UK/EU Investment Management Update (June 2022)
FCA powers to vary and cancel permissions
The FCA has updated Chapter 8 of its Enforcement Guide to clarify how it intends to apply its new powers to more swiftly vary and cancel permissions. This follows our September 2021 Update on the FCA’s consultation regarding these powers.
The FCA will provide a firm with two warnings if it believes it is not using a regulatory permission it holds. The FCA will be able to cancel or vary a permission 28 days after the first warning if the firm has not taken appropriate action.
The FCA has indicated that it will apply its powers in a range of instances, including where:
- Firms are misusing their permissions, that is to market products outside the scope of their permissions;
- Firms may be implying to consumers that unregulated activity they undertake is covered by regulatory permissions; and
- Firms have not paid their regulatory fees or submitted required filings.
These actions will support the FCA’s existing “use it or lose it” initiative, which has seen the FCA carry out 1,090 assessments since May 2021 to see whether firms are undertaking the financial activity for which they have permission.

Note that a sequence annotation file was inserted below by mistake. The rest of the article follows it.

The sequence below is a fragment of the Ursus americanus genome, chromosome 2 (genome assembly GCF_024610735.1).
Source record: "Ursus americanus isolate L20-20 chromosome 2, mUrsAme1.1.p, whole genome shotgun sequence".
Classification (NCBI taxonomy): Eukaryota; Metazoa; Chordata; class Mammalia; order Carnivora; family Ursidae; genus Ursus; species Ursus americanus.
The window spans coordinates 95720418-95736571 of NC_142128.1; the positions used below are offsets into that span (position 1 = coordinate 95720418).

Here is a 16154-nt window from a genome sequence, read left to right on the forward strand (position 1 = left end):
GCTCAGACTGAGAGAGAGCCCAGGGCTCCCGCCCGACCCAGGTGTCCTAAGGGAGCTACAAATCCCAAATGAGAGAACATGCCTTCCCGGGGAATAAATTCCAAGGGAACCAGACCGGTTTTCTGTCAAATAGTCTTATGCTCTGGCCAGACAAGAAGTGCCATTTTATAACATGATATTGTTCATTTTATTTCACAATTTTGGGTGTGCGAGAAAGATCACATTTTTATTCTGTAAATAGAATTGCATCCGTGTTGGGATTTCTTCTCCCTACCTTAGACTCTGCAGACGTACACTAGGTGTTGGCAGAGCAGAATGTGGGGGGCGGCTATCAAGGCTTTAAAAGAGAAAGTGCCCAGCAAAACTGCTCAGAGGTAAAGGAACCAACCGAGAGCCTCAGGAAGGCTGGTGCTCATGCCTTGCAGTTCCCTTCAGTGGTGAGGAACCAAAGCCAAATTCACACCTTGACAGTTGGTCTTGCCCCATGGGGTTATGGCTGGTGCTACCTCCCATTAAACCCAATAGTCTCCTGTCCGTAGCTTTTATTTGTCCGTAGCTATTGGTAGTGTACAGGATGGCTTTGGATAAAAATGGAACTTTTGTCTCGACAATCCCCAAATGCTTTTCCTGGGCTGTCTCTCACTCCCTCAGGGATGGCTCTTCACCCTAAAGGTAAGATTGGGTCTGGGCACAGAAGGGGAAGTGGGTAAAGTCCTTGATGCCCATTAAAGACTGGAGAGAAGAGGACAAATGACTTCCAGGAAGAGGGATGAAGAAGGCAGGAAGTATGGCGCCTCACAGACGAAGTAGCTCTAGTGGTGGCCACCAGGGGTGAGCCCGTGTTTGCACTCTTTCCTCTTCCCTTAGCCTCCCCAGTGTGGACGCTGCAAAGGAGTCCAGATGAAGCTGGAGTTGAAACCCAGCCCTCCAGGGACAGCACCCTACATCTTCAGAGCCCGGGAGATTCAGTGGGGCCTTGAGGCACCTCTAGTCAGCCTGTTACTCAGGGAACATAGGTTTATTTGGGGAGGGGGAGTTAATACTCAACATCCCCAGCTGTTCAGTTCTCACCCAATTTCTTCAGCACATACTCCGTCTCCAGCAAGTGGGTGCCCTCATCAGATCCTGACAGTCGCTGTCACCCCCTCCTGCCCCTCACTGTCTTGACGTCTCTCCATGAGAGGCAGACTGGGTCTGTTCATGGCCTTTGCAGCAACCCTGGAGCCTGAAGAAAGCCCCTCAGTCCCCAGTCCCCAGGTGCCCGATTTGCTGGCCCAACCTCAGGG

FCA refuses application to provide regulatory hosting services
Alexander Jon Compliance Consulting Limited (AJCC) sought FCA authorisation to provide regulatory hosting services to investment businesses. This service would have granted AJCC to take responsibility for firms carrying out regulated activities without being approved by the FCA, known as appointed representatives (AR).
On 13 May 2022, the FCA published a final notice explaining its refusal to authorise AJCC to deliver the services applied for, putting the hosting model under further scrutiny in line with the FCA’s ongoing consultation on such services.
Upon investigation, AJCC was found to have one director and no employees. It was unable to be specific about its business model, adequately identify prospective ARs, or explain how ARs would assess that products or services were appropriate for consumers. The FCA concluded that AJCC did not present the appropriate skills, experience, or staff to manage and oversee an investment business as principal.